7.05pm Handicap (TB) $175,000 (Turf) 1,200m

Winner Ekhtiyaar, Jim Crowley, Doug Watson.

7.40pm UAE 2000 Guineas Trial Conditions (TB) $100,000 (D) 1,600m

Winner Commanding, Richard Mullen, Satish Seemar.

8.15pm Singspiel Stakes Group Two (TB) $250,000 (T) 1,800m

Winner Benbatl, Christophe Soumillon, Saeed bin Suroor.

8.50pm Handicap (TB) $135,000 (T) 1,600m

Winner Zakouski, William Buick, Charlie Appleby.

9.25pm Al Maktoum Challenge Round-1 Group Two (TB) $350,000 (D) 1,600m

Winner Kimbear, Pat Dobbs, Doug Watson.

10pm Dubai Trophy Conditions (TB) $100,000 (T) 1,200m

Winner Platinum Star, Christophe Soumillon, Saeed bin Suroor.

10.35pm Handicap (TB) $135,000 (T) 1,600m

Winner Key Victory, James Doyle, Charlie Appleby.

RESULTS

6.30pm Al Maktoum Challenge Round-1 Group One (PA) US$65,000 (Dirt) 1,600m

Winner RB Money To Burn, Fabrice Veron (jockey), Eric Lemartinel (trainer).

7.05pm Handicap (TB) $175,000 (Turf) 1,200m

Winner Ekhtiyaar, Jim Crowley, Doug Watson.

7.40pm UAE 2000 Guineas Trial Conditions (TB) $100,000 (D) 1,600m

Winner Commanding, Richard Mullen, Satish Seemar.

8.15pm Singspiel Stakes Group Two (TB) $250,000 (T) 1,800m

Winner Benbatl, Christophe Soumillon, Saeed bin Suroor.

8.50pm Handicap (TB) $135,000 (T) 1,600m

Winner Zakouski, William Buick, Charlie Appleby.

9.25pm Al Maktoum Challenge Round-1 Group Two (TB) $350,000 (D) 1,600m

Winner Kimbear, Pat Dobbs, Doug Watson.

10pm Dubai Trophy Conditions (TB) $100,000 (T) 1,200m

Winner Platinum Star, Christophe Soumillon, Saeed bin Suroor.

10.35pm Handicap (TB) $135,000 (T) 1,600m

Winner Key Victory, James Doyle, Charlie Appleby.

RESULTS

6.30pm Al Maktoum Challenge Round-1 Group One (PA) US$65,000 (Dirt) 1,600m

Winner RB Money To Burn, Fabrice Veron (jockey), Eric Lemartinel (trainer).

7.05pm Handicap (TB) $175,000 (Turf) 1,200m

Winner Ekhtiyaar, Jim Crowley, Doug Watson.

7.40pm UAE 2000 Guineas Trial Conditions (TB) $100,000 (D) 1,600m

Winner Commanding, Richard Mullen, Satish Seemar.

8.15pm Singspiel Stakes Group Two (TB) $250,000 (T) 1,800m

Winner Benbatl, Christophe Soumillon, Saeed bin Suroor.

8.50pm Handicap (TB) $135,000 (T) 1,600m

Winner Zakouski, William Buick, Charlie Appleby.

9.25pm Al Maktoum Challenge Round-1 Group Two (TB) $350,000 (D) 1,600m

Winner Kimbear, Pat Dobbs, Doug Watson.

10pm Dubai Trophy Conditions (TB) $100,000 (T) 1,200m

Winner Platinum Star, Christophe Soumillon, Saeed bin Suroor.

10.35pm Handicap (TB) $135,000 (T) 1,600m

Winner Key Victory, James Doyle, Charlie Appleby.

RESULTS

6.30pm Al Maktoum Challenge Round-1 Group One (PA) US$65,000 (Dirt) 1,600m

Winner RB Money To Burn, Fabrice Veron (jockey), Eric Lemartinel (trainer).

7.05pm Handicap (TB) $175,000 (Turf) 1,200m

Winner Ekhtiyaar, Jim Crowley, Doug Watson.

7.40pm UAE 2000 Guineas Trial Conditions (TB) $100,000 (D) 1,600m

Winner Commanding, Richard Mullen, Satish Seemar.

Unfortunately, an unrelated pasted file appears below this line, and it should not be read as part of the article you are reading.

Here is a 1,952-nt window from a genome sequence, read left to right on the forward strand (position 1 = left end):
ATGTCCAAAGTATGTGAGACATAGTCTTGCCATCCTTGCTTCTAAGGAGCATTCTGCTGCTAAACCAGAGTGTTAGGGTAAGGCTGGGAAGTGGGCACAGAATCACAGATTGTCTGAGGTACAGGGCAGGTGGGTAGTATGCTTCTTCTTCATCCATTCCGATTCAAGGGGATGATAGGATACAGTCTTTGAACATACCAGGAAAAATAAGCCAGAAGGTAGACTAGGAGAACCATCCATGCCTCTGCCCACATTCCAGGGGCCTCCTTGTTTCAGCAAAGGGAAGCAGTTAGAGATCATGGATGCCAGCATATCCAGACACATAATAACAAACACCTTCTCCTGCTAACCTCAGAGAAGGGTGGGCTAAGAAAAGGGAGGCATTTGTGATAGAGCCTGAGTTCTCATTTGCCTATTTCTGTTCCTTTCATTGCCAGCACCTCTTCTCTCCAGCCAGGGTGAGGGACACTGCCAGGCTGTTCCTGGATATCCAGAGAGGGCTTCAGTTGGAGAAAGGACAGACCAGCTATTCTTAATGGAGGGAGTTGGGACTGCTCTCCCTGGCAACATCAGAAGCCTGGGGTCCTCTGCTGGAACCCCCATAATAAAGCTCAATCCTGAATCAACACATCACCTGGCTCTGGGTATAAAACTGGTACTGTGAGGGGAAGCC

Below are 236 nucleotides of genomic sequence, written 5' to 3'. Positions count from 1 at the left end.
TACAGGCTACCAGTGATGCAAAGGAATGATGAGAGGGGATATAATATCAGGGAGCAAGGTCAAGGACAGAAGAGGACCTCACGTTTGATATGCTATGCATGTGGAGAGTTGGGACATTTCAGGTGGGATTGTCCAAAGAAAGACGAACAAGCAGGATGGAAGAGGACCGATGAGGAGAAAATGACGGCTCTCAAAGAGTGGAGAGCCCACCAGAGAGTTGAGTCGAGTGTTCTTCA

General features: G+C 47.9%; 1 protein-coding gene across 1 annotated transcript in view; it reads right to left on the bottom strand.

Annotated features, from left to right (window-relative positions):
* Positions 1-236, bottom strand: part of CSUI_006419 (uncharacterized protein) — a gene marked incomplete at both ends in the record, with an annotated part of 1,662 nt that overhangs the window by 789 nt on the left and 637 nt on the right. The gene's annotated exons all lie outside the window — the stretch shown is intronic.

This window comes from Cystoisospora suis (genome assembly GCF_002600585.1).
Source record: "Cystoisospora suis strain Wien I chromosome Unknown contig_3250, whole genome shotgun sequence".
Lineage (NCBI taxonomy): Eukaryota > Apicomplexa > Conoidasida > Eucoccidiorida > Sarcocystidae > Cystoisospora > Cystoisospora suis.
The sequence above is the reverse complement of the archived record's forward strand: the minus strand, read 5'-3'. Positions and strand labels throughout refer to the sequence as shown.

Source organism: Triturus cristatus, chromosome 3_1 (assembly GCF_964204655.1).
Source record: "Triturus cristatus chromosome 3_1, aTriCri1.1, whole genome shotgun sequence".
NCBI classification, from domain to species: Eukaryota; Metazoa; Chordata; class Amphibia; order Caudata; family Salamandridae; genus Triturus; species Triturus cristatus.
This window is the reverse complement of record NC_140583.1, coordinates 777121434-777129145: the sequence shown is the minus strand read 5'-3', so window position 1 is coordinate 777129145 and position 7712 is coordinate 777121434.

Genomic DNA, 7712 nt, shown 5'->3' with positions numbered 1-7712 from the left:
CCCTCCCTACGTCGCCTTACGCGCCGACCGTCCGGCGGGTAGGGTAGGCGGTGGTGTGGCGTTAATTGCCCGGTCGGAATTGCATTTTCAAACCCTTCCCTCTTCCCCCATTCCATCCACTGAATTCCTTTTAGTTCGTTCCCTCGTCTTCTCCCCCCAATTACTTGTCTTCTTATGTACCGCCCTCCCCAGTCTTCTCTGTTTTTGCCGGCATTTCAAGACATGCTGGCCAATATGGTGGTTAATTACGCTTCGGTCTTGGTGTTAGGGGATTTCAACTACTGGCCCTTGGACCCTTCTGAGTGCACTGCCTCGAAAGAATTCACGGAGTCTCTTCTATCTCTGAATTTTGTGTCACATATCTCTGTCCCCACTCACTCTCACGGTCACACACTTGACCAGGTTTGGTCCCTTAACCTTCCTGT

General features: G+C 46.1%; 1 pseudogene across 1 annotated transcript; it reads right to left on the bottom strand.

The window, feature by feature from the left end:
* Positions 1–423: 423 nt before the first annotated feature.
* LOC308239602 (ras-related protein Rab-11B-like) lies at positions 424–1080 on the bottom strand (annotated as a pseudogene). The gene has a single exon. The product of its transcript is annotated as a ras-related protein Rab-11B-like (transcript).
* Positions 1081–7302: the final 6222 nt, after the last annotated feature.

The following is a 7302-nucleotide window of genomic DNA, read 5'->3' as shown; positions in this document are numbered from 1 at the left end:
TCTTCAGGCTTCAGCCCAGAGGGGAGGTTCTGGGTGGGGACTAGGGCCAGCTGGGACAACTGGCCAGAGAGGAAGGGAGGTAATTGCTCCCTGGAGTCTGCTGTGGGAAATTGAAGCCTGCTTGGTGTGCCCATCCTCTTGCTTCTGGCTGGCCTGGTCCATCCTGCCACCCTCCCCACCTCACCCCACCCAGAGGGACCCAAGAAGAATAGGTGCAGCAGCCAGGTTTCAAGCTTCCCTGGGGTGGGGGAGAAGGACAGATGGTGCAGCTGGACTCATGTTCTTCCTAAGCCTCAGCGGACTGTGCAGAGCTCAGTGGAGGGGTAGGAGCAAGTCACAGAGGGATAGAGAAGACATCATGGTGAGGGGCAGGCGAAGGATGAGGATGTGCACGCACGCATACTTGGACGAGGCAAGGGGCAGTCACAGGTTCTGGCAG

8.15pm Singspiel Stakes Group Two (TB) $250,000 (T) 1,800m

Winner Benbatl, Christophe Soumillon, Saeed bin Suroor.

8.50pm Handicap (TB) $135,000 (T) 1,600m

Winner Zakouski, William Buick, Charlie Appleby.

9.25pm Al Maktoum Challenge Round-1 Group Two (TB) $350,000 (D) 1,600m

Winner Kimbear, Pat Dobbs, Doug Watson.

10pm Dubai Trophy Conditions (TB) $100,000 (T) 1,200m

Winner Platinum Star, Christophe Soumillon, Saeed bin Suroor.

10.35pm Handicap (TB) $135,000 (T) 1,600m

Winner Key Victory, James Doyle, Charlie Appleby.

RESULTS

6.30pm Al Maktoum Challenge Round-1 Group One (PA) US$65,000 (Dirt) 1,600m

Winner RB Money To Burn, Fabrice Veron (jockey), Eric Lemartinel (trainer).

7.05pm Handicap (TB) $175,000 (Turf) 1,200m

Winner Ekhtiyaar, Jim Crowley, Doug Watson.

7.40pm UAE 2000 Guineas Trial Conditions (TB) $100,000 (D) 1,600m

Winner Commanding, Richard Mullen, Satish Seemar.

8.15pm Singspiel Stakes Group Two (TB) $250,000 (T) 1,800m

Winner Benbatl, Christophe Soumillon, Saeed bin Suroor.

8.50pm Handicap (TB) $135,000 (T) 1,600m

Winner Zakouski, William Buick, Charlie Appleby.

9.25pm Al Maktoum Challenge Round-1 Group Two (TB) $350,000 (D) 1,600m

Winner Kimbear, Pat Dobbs, Doug Watson.

10pm Dubai Trophy Conditions (TB) $100,000 (T) 1,200m

Winner Platinum Star, Christophe Soumillon, Saeed bin Suroor.

10.35pm Handicap (TB) $135,000 (T) 1,600m

Winner Key Victory, James Doyle, Charlie Appleby.

RESULTS

6.30pm Al Maktoum Challenge Round-1 Group One (PA) US$65,000 (Dirt) 1,600m

Winner RB Money To Burn, Fabrice Veron (jockey), Eric Lemartinel (trainer).

7.05pm Handicap (TB) $175,000 (Turf) 1,200m

Winner Ekhtiyaar, Jim Crowley, Doug Watson.

7.40pm UAE 2000 Guineas Trial Conditions (TB) $100,000 (D) 1,600m

Winner Commanding, Richard Mullen, Satish Seemar.

8.15pm Singspiel Stakes Group Two (TB) $250,000 (T) 1,800m

Winner Benbatl, Christophe Soumillon, Saeed bin Suroor.

8.50pm Handicap (TB) $135,000 (T) 1,600m

Winner Zakouski, William Buick, Charlie Appleby.

9.25pm Al Maktoum Challenge Round-1 Group Two (TB) $350,000 (D) 1,600m

Winner Kimbear, Pat Dobbs, Doug Watson.

10pm Dubai Trophy Conditions (TB) $100,000 (T) 1,200m

Winner Platinum Star, Christophe Soumillon, Saeed bin Suroor.

10.35pm Handicap (TB) $135,000 (T) 1,600m

Winner Key Victory, James Doyle, Charlie Appleby.

RESULTS

6.30pm Al Maktoum Challenge Round-1 Group One (PA) US$65,000 (Dirt) 1,600m

Winner RB Money To Burn, Fabrice Veron (jockey), Eric Lemartinel (trainer).